Tracking the Storm: Analysis from Los Angeles
-- A back-and-forth contest didn’t end in the Carolina Hurricanes’ favor, who fell 3-2 to the Los Angeles Kings. The two teams traded goals through the first two periods – the Kings scoring first and the Canes answering each time – until Los Angeles got the game-winner: Tanner Pearson’s bat-in on the doorstep, just 38 seconds after Eric Staal tied the game at two. The teams split the season series after the Canes got the better of the Kings in Raleigh just over two weeks ago.
"They started better than we did," head coach Bill Peters said. "I didn't think we were as good in the beginning of the game. They were able to build a lead, and they played well to protect it in the third."
"They did a good job in the first two periods of getting on the forecheck and really making it difficult for us to get out of our end," Eric Staal said. "It was a close game, but just not quite enough."
-- The difference in tonight’s game was the Kings’ ability to win battles in front of the net; all three of their goals were scored in the slot as they powered their way toward the net.
"They were real strong, using their size and strength down low to take pucks to the net," Staal said. "They were rewarded with a few goals that way."
Jarret Stoll netted the first goal, as he slipped into the slot to finish a pass from Dustin Brown. 37 seconds into the second period, Trevor Lewis scored on a mad scramble in front, out-muscling the defense to get a skate and, subsequently, his stick on the puck to poke it in. It was a close play, one that was reviewed, but the replays appeared to show Lewis kicking the puck and it getting a piece of his stick on the way through; that’s what the NHL saw too, and it was ruled a good goal. Tanner Pearson scored the Kings’ third goal, the game-winner, as he skated into the slot and batted a rebound out of mid-air.
"We had a hard time handling their size and strength on the walls. They wore us out in the D zone," Peters said. "They were a big, heavy team in the offensive zone, and we spent too much time in there tonight."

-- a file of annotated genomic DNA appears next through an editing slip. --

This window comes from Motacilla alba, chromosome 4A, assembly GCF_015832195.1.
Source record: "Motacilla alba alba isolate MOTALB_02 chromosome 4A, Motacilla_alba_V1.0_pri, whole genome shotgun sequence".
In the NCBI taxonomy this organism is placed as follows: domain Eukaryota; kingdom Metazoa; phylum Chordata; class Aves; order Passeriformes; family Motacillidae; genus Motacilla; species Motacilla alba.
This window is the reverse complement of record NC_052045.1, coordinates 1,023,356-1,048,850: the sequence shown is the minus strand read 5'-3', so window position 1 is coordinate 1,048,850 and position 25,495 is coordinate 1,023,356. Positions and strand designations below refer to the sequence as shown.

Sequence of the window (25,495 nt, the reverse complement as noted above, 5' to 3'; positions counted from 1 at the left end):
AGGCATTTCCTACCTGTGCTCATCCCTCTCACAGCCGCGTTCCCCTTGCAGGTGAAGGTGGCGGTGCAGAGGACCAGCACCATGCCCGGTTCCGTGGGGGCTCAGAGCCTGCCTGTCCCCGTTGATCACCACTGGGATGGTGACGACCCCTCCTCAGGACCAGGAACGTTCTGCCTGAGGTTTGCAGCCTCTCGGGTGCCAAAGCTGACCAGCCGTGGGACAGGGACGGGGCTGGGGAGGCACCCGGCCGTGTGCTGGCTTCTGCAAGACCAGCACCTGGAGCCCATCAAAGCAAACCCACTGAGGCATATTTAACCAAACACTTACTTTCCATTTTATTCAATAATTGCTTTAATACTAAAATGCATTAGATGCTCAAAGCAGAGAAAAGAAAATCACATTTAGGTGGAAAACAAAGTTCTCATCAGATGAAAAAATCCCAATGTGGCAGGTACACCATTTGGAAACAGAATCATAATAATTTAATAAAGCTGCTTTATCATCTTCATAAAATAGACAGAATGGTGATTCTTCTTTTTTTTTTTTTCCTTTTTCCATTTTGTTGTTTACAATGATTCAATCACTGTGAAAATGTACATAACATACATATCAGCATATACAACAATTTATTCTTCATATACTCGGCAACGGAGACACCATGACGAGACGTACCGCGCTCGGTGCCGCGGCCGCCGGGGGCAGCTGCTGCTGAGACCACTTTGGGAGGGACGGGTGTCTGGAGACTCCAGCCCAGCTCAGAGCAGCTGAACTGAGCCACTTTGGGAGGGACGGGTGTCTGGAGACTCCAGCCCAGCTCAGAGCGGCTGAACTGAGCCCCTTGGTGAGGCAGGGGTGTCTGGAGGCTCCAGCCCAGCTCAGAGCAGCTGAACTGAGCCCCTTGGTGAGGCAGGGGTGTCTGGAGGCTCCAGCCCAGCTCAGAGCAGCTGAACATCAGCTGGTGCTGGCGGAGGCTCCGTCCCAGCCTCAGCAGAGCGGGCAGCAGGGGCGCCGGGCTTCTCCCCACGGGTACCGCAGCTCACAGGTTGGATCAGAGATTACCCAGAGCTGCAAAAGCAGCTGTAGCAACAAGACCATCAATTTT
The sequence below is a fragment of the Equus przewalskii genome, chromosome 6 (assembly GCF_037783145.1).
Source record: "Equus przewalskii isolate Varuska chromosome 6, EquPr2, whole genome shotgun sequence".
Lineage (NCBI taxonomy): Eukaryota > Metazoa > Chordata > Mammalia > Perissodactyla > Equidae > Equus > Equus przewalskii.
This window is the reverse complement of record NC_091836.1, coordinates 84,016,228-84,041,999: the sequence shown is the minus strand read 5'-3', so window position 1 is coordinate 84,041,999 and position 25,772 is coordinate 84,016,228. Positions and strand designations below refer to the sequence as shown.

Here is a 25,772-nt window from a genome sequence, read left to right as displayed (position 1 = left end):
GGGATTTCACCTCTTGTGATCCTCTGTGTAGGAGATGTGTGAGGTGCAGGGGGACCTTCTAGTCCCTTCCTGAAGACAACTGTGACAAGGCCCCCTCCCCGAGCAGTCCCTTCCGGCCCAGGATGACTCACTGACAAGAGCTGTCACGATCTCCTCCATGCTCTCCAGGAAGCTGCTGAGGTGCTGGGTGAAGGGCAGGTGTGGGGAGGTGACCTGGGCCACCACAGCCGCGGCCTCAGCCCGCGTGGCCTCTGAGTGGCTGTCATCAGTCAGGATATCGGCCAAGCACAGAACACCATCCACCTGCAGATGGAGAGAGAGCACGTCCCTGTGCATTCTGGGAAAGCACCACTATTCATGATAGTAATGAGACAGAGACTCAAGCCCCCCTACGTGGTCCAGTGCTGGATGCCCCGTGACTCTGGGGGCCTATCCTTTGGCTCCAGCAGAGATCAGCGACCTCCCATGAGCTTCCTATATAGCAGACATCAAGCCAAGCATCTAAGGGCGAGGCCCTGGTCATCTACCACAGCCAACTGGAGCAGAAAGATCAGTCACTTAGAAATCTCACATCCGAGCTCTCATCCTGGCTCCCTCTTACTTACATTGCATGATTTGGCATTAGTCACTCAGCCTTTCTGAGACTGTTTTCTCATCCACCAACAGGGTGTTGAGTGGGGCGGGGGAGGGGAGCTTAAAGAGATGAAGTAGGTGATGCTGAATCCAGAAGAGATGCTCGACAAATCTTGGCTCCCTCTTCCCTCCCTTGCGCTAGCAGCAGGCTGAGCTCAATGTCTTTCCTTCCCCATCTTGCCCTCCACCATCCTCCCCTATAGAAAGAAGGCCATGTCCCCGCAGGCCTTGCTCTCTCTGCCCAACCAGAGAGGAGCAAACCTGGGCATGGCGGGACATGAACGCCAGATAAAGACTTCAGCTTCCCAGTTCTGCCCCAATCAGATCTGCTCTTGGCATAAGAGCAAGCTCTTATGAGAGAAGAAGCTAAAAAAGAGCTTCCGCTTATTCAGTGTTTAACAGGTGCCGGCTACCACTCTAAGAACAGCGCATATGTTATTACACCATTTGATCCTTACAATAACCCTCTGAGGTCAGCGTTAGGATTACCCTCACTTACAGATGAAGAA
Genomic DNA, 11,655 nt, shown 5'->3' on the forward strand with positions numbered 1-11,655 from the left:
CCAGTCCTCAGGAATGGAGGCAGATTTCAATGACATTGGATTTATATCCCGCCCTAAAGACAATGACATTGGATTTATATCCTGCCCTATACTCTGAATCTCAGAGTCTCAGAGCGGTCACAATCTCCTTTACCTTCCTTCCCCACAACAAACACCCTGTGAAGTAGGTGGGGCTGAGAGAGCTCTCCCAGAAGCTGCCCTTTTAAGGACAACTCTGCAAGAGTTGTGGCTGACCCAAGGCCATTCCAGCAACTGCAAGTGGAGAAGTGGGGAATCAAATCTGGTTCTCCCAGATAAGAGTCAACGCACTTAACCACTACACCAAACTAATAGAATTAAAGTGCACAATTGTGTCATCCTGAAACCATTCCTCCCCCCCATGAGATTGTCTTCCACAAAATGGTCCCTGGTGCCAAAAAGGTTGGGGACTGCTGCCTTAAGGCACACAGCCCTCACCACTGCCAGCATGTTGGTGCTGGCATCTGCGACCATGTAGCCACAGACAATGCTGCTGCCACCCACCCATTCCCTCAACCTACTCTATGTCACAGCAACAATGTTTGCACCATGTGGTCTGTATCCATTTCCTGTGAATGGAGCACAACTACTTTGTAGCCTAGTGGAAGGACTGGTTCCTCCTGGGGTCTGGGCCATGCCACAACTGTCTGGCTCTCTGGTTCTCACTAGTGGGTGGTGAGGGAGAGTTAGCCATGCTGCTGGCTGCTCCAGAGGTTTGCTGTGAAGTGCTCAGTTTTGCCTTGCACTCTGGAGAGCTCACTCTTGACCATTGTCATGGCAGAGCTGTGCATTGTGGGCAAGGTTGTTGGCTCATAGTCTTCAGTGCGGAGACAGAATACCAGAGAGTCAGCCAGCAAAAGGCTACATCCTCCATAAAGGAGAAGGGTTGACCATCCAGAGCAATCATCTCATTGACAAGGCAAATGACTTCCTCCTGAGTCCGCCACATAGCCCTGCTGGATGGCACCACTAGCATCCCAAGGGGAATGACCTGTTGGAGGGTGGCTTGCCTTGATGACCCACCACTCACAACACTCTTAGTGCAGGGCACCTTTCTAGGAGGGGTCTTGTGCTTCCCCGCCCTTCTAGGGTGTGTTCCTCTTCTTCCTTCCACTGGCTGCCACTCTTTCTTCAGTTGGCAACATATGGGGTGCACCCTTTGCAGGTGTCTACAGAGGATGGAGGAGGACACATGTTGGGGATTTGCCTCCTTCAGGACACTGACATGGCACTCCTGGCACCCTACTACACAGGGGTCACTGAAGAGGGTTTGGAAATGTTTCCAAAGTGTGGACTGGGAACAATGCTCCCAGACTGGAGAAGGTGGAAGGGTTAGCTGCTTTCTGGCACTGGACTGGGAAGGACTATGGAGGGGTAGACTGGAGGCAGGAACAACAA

"They're a good, heavy forechecking team. We spent too much time in our end, and we want to try to move it up and get in their end," Jeff Skinner said. "At the same time, we have to be able to sustain some pressure, and that will alleviate some of the pressure they create in our end. Just getting some more offensive zone time would have been better early in the game."
-- Jeff Skinner continues to do goal-scorer things. Late in what was a largely uneventful first period for the visitors, Skinner skated in along the near wing and snapped one far stick-side past Jonathan Quick. Though his goal tonight didn’t lead to four more in a row as it did in Dallas on Tuesday, it came at a time when the Canes needed something from someone -- and he's just the player to deliver.
-- Eric Staal recorded his 700th career NHL point in the second period, as he deposited a rebound on the power play. It was his sixth goal of the season, the second on the power play, and his third in two games.
-- Cam Ward was sharp again in net and saw a lot of rubber, as he made 36 saves and gave his team a chance to stay in this one. Tonight was Ward's first regulation loss against the Kings in six career appearances.
"He's done that all year. No surprise there," Peters said of Ward's strong performance. "He's been very good and very consistent."
"He was huge," Skinner said. "It's too bad we can't reward him with something more."
-- The Hurricanes had three first-period power plays and recorded just one shot in that six minutes of man advantage time. Though they would finally convert on a power play in the second period, connecting or even generating more on the trio of power plays in the first could have helped jump start a team that had just five shots in the first 20 minutes.
"A little more pace by us on the breakouts and entries, and a little better execution, obviously," Peters said when asked about what he would have liked to see differently. "We only generated one shot and not a serious scoring chance out of the three opportunities."
"They were real aggressive and quick, and we knew that going in," Staal said of their penalty kill. "We just needed to do a better job of moving the puck around. Credit them -- they were aggressive, in your face and fast."
"They're aggressive, but we knew that," Skinner echoed. "We could have done a better job of executing and being faster."
-- The Hurricanes’ three-game swing out West continues on Saturday in Denver, as the Canes take on the Colorado Avalanche.